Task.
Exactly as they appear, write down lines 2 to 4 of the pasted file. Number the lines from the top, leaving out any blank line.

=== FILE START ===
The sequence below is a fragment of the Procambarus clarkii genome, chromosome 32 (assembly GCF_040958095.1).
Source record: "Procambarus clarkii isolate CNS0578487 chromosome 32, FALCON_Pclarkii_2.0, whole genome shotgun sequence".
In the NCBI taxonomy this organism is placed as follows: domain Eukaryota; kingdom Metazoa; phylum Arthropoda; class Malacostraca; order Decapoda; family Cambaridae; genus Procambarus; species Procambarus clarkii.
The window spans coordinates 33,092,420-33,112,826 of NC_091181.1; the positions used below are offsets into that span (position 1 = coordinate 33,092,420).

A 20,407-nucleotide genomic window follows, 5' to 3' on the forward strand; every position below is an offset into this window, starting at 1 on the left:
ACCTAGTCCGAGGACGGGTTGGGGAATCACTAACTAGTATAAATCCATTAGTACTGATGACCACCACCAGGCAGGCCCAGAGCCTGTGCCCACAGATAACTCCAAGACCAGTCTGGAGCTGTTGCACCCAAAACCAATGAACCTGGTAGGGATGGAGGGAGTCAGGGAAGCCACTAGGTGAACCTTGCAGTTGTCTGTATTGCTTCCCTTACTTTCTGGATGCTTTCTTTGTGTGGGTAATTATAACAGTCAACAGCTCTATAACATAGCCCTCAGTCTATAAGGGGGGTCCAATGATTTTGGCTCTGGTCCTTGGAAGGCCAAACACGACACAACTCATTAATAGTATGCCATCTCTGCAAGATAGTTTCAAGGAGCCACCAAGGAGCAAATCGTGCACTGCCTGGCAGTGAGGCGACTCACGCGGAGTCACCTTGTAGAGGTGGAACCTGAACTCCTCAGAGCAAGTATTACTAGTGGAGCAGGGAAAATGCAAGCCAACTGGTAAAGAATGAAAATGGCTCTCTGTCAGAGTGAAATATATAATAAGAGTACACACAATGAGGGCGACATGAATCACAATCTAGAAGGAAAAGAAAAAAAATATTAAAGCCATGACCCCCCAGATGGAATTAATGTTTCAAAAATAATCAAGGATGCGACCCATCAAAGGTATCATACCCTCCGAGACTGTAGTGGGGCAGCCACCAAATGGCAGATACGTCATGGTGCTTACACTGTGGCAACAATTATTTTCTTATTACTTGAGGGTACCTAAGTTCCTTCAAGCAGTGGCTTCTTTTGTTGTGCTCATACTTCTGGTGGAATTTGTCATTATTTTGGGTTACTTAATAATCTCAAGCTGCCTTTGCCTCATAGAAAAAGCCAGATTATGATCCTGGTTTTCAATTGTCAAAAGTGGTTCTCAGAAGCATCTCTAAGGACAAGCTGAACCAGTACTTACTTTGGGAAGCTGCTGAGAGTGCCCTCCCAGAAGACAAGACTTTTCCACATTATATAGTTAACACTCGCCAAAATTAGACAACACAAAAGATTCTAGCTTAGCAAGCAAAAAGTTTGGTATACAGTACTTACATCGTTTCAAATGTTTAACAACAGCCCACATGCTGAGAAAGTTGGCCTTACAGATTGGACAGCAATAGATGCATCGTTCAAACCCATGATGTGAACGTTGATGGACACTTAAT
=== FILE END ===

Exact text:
Source record: "Procambarus clarkii isolate CNS0578487 chromosome 32, FALCON_Pclarkii_2.0, whole genome shotgun sequence".
In the NCBI taxonomy this organism is placed as follows: domain Eukaryota; kingdom Metazoa; phylum Arthropoda; class Malacostraca; order Decapoda; family Cambaridae; genus Procambarus; species Procambarus clarkii.
The window spans coordinates 33,092,420-33,112,826 of NC_091181.1; the positions used below are offsets into that span (position 1 = coordinate 33,092,420).